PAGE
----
Would you pay for an Ebola vaccine? Most say yes
The 2014-2016 West African Ebola outbreak was the deadliest in history, infecting more than 28,000 people and killing more than 11,000. While the number of people infected in the United States was low, it was covered extensively in the media, leading to widespread fear. Now, given the success of recent clinical trials, we are closer than ever to a vaccine to prevent it.
George Mason University researchers conducted a study during the height of the epidemic and found that a majority of participants (59.7 percent) would pay at least $1 for an Ebola Vaccine. Those who were willing to pay at least $1 had typically traveled internationally in the last 12 months, were interested in getting an Ebola vaccine, and believed that the U.S. government should spend money to control Ebola and assume worldwide leadership in confronting emerging epidemics.
The nationally representative survey of U.S. adults was published in January in Human Vaccines and Immunotherapeutics. It included questions on Ebola-related knowledge, attitudes, and behaviors as well as background information (e.g., demographics, international travel) to test for indicators of willingness to pay for a vaccine.
Dr. Julia Painter, an assistant professor in Mason's Department of Global and Community Health (GCH) led the study with support from assistant professor Dr. Michael von Fricken; graduate student Suyane Viana de O. Mesquita (now an alumna of the Master of Public Health program); and professor Dr. Ralph J. DiClemente from Emory University.
"We believe this is the first study to assess willingness to pay for an Ebola vaccine in the United States," Painter explains. "This is important because previous studies conducted in West Africa are not generalizable to the U.S. population. "We were unsure of what to expect. The actual risk of Ebola infection among the general U.S. population was low, which could have led to lack of willingness so spend money on a vaccine. On the other hand, the outbreak garnered extensive media coverage, leading to a national contagion of fear. This fear could have driven people to be willing to pay for a vaccine."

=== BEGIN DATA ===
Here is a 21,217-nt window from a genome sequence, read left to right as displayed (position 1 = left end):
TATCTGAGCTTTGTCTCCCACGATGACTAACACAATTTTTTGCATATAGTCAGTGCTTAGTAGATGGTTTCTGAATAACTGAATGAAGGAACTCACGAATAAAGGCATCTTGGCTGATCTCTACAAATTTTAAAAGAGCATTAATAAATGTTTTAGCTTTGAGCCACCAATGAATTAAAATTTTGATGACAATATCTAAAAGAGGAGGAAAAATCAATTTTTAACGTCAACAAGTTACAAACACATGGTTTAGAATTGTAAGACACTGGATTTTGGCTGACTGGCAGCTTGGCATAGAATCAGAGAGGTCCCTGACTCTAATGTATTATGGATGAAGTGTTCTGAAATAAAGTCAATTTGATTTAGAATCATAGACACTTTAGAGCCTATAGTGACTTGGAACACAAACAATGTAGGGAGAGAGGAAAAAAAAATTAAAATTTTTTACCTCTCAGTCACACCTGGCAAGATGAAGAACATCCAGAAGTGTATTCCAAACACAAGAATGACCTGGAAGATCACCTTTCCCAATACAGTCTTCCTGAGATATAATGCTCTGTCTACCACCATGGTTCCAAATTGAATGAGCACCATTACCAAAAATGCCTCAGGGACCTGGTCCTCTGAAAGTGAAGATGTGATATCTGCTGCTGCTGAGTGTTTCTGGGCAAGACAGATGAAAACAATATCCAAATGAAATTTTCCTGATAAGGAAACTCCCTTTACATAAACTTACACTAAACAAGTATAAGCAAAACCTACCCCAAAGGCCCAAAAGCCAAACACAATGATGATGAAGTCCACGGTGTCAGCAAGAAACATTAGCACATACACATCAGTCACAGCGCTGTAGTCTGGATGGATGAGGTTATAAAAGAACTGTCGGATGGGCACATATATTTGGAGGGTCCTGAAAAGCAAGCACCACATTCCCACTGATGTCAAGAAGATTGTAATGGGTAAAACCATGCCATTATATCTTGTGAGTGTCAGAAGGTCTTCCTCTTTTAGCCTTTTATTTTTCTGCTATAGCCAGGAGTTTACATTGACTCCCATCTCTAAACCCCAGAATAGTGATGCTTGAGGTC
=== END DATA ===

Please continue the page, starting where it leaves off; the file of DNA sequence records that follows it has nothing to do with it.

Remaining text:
The researchers also tested willingness to pay for a vaccine at various price points. Of those respondents willing to pay at least $1, 66 percent would pay $1-50, 20.1 percent would pay $51-100, and 13.9 percent would pay more than $100. People who had traveled internationally within the last 12 months and were interested in getting an Ebola vaccine were more likely to be willing to pay for a vaccine across all price points. Interestingly, participants' interest in getting a vaccine did not necessarily indicate their willingness to pay.
"Previous research has shown that willingness to pay for a vaccine is an important indicator of risk perception and demand," von Fricken explains. "This work is a first step in understanding public interest in an Ebola vaccine once it's approved."
One key limitation of this study was that questions about the Ebola vaccine were hypothetical; it is unknown if findings would apply to an actual vaccine. Willingness to pay for an actual vaccine would likely depend on cost, as well as other vaccine-related factors. Another consideration is that this study was conducted during the height of the Ebola epidemic in West Africa, and "Fearbola" epidemic in the United States. It is unclear if findings would be similar under non-outbreak circumstances.
This research is a follow up to the team's previous study, which measured interest in an Ebola vaccine and was published in Vaccine in November 2016.